Sacramento District Header Image

SACRAMENTO DISTRICT

Home
Home > Media > News Releases
image - construction worker atop wind turbine structure

Bookmark and Share Email Print

Posted 5/3/2011

Release no. 11-010


Contact
Chris Gray-Garcia
916-557-5100
chris.gray-garcia@usace.army.mil

SACRAMENTO, Calif. – The U.S. Army Corps of Engineers Sacramento District has published its files related to its relocation in 1954 of 13 cemeteries and private burial plots to the Mormon Island Relocation Cemetery during the construction of Folsom Dam.

Among the relocated graves were those of 36 unknown settlers, likely buried between 1850 and 1870, interred at Negro Hill Cemetery. Their graves at Mormon Island Relocation Cemetery were marked with new headstones which identify the original cemetery by another, deeply offensive slur. Nothing in available U.S. Army Corps of Engineers records indicates why the more offensive term was used, but it is the primary reference in all relevant official project documents, including the relocation plan, project maps, contracts and deeds.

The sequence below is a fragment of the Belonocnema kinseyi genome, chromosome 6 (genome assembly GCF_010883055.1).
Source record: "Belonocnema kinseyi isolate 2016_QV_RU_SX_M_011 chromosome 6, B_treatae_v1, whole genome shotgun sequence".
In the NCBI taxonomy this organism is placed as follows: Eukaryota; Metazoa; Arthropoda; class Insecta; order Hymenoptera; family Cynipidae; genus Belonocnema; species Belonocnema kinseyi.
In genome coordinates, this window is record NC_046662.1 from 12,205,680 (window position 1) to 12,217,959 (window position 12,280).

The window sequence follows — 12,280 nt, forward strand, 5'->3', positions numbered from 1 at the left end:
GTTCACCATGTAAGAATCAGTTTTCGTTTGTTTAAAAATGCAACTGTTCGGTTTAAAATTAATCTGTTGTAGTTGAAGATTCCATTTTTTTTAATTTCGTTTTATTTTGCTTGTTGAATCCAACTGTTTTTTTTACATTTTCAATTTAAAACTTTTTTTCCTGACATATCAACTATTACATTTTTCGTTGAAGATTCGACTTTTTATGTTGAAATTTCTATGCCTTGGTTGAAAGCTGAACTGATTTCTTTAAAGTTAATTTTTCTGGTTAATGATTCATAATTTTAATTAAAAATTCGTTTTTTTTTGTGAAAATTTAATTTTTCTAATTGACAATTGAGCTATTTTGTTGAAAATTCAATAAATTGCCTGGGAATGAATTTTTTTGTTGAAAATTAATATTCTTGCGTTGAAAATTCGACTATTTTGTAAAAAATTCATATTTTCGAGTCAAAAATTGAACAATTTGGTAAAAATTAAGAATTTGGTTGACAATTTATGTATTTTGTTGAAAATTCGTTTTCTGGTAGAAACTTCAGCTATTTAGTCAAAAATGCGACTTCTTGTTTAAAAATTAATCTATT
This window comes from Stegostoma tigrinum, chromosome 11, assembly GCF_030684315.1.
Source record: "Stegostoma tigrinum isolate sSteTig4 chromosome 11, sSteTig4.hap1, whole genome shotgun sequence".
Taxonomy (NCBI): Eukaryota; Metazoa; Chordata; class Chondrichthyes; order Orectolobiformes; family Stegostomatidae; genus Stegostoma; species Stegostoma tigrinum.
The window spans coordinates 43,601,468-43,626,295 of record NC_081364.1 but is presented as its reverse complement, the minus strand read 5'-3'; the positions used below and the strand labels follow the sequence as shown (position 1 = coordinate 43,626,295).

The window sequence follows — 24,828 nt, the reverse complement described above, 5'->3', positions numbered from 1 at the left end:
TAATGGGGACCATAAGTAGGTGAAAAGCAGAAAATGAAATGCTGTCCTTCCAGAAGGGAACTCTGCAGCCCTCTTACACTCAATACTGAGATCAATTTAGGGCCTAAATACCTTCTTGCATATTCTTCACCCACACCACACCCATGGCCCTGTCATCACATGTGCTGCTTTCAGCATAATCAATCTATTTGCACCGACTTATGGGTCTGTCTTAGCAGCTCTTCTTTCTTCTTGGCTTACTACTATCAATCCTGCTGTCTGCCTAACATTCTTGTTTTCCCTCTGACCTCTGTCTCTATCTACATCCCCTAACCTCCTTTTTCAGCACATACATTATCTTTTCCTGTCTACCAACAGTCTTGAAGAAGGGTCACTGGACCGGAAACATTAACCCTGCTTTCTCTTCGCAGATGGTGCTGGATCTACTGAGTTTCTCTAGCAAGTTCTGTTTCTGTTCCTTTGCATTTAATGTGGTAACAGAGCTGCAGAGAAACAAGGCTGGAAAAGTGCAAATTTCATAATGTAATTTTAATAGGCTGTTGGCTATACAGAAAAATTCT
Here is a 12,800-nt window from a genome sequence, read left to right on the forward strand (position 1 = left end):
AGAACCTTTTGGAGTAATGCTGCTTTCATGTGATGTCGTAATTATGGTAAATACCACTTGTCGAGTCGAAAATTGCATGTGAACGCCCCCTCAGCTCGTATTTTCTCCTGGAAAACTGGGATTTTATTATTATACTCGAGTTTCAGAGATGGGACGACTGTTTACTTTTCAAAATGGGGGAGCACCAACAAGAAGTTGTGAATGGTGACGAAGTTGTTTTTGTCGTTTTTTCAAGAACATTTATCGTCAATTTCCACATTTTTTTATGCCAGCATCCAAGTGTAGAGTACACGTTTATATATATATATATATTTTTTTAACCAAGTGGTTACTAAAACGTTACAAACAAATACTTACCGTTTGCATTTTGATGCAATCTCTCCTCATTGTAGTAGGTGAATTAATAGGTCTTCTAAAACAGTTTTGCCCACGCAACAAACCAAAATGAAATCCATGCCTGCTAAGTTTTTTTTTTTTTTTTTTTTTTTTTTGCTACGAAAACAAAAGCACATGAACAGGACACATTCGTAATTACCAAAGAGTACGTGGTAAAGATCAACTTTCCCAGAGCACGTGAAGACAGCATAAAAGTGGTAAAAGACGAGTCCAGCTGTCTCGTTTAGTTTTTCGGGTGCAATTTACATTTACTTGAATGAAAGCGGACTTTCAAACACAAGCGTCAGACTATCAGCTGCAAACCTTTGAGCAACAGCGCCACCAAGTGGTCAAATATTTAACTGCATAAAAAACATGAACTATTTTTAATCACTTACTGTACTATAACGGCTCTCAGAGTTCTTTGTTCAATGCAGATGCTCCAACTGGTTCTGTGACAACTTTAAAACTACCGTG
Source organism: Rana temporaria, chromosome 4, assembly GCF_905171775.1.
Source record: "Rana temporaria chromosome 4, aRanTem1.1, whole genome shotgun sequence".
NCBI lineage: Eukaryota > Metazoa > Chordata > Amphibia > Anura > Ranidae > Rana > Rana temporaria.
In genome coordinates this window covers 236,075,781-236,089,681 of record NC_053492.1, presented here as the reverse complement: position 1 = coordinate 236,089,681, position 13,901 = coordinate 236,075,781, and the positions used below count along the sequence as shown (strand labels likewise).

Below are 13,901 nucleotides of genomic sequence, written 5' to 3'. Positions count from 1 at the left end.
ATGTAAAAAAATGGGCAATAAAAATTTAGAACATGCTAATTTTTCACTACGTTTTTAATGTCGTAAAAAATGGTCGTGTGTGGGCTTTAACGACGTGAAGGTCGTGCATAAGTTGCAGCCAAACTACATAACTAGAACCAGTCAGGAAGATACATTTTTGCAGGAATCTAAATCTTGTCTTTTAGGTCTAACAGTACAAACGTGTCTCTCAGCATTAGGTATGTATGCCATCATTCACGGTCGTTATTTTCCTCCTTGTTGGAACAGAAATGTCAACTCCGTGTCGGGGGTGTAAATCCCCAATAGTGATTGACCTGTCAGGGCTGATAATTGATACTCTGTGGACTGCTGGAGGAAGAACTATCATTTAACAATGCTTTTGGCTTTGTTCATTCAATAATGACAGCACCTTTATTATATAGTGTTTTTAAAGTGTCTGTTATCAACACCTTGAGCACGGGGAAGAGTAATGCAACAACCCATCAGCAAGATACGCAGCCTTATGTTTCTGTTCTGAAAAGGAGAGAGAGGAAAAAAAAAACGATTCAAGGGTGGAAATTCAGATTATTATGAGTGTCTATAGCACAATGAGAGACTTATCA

All Corps files related to the relocation of Negro Hill Cemetery are available by contacting the Sacramento District public affairs office at (916) 557-5100 or spk-pao@usace.army.mil. The records were located in response to a Freedom of Information Act request filed by the Associated Press in April.

"We are deeply ashamed and regretful to find this word in our records, and for having perpetuated a hateful, racist word that has no place in public discourse," said Sacramento District commander, Lt. Col. Andrew Kiger.

"Our hearts tell us these grave markers should be replaced," Kiger said. "But we recognize and respect the ongoing discussion among community members and historians about their historical accuracy, and about finding the best way to address the offense and hurt they continue to cause."

Though the Corps has no known legal ability to participate as an agency in changing these grave markers, "We are, however," Kiger said, "an agency of service-oriented and caring people, many of whom have already said they would volunteer their time to help make this right. In whatever way we can possibly contribute to the solution, we faithfully promise and intend to do so."